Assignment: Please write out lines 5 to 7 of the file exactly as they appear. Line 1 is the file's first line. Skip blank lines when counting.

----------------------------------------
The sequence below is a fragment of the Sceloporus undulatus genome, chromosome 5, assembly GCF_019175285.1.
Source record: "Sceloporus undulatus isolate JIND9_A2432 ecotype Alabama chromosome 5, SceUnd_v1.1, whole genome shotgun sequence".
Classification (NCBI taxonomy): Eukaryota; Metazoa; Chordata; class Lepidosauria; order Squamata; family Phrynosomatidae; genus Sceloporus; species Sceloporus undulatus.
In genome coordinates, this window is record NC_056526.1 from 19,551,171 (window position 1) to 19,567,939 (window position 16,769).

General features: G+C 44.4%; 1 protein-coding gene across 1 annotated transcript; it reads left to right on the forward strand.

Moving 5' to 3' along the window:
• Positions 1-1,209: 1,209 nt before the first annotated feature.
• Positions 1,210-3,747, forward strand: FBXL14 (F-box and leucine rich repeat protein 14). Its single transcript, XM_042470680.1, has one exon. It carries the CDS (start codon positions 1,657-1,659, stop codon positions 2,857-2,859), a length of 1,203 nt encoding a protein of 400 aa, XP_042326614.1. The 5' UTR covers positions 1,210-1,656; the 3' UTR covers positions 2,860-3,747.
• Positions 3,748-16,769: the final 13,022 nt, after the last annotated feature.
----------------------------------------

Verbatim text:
General features: G+C 44.4%; 1 protein-coding gene across 1 annotated transcript; it reads left to right on the forward strand.

Moving 5' to 3' along the window:
• Positions 1-1,209: 1,209 nt before the first annotated feature.